The city of Shenzhen is a mega-metropolis, producing 90% of the world's electronics. Go beyond the industrial reputation and you'll see why it was voted one of 2019's top cities to visit...
The city of Shenzhen is one of the world’s true megacities. Bridging the gap between mainland China and Hong Kong, it’s hard to believe that just 40 years ago it was a rural farming community, made up of villages clustered on the banks of China’s Pearl River.
That all changed in 1979 when the government declared the region a ‘special economic zone’ (an area that would allow foreign investment and technology), rocketing Shenzhen into existence as the area expanded at a rate the world had never seen.
Today, this mega-metropolis is the largest continuously urbanised area on the planet. It puts the ‘China’ in Made in China, literally.
But as industrial as this all sounds, Shenzhen is also a rising star when it comes to travel. It has been dubbed ‘the city of the future’, ‘China’s cultural capital’ and ‘China’s most innovative city’ by magazines around the world, as well as earning itself a spot on Lonely Planet’s list of ‘top ten cities to visit in 2019’.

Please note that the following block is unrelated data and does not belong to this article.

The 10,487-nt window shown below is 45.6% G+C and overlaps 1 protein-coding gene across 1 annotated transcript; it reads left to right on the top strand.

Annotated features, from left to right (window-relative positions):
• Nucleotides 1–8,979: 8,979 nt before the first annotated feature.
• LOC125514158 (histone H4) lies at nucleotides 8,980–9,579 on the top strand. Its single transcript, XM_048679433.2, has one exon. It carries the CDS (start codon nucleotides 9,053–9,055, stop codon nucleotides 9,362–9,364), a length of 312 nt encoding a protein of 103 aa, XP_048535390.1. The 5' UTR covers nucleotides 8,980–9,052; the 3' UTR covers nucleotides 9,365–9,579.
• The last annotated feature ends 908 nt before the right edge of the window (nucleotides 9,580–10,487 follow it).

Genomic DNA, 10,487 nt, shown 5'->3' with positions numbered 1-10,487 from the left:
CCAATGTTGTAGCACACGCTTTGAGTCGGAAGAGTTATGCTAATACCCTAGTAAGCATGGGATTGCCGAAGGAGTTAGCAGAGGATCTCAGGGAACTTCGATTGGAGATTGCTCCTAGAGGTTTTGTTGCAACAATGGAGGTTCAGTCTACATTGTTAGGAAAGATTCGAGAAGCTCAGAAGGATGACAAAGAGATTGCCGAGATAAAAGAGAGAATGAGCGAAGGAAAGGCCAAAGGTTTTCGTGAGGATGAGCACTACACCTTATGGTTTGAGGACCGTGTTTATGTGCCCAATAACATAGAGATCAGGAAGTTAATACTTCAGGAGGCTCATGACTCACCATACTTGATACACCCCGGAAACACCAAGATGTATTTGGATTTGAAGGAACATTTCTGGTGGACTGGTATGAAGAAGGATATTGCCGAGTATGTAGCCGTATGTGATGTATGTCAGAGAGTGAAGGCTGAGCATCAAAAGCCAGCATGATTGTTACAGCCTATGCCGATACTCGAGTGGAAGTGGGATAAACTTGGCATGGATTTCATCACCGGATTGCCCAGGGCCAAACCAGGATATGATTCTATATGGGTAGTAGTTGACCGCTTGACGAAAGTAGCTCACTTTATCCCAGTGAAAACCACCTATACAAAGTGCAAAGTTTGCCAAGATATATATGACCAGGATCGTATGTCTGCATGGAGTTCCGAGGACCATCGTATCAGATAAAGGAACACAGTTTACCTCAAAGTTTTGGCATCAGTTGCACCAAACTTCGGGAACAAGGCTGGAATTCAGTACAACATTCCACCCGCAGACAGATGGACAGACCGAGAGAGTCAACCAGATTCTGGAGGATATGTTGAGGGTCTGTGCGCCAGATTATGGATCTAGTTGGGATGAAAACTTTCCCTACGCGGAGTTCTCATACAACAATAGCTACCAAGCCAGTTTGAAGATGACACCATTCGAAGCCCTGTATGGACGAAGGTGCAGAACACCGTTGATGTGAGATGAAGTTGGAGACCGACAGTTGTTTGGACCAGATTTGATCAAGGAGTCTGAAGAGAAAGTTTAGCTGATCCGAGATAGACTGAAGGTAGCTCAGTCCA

Although the city of Shenzhen sprung up at dizzying speeds, the architects were careful to consider the layout. Around 50% of the streets are lined with parks and trees – unusual for a destination with a reputation for mass production.
In fact, Shenzhen is the fifth greenest city in the world, beating the likes of London and Rome. It also has the most gardens in China. Even the skyscrapers are green, thanks to a rooftop garden project that’s using stormwater to grow urban gardens at the tops of the tallest towers.
Shenzhen became a UNESCO City of Design in 2008 and has been making its mark as one of China’s most innovative cities ever since.
Stroll the streets and you’ll find architecture that looks like it’s from the future, as well as a number of world-class galleries, from an outpost of London’s V&A Museum to Shenzhen’s own Art and Design Gallery – the first gallery dedicated solely to design in China.
Every April, the city also hosts a Design Week at the OCT-LOFT – a 37-acre creative culture park made up of leafy lanes and open squares with exhibition spaces, large-scale installations and alfresco coffee shops.
Although Shenzhen has a penchant for skyscrapers, the area is surprisingly mountainous.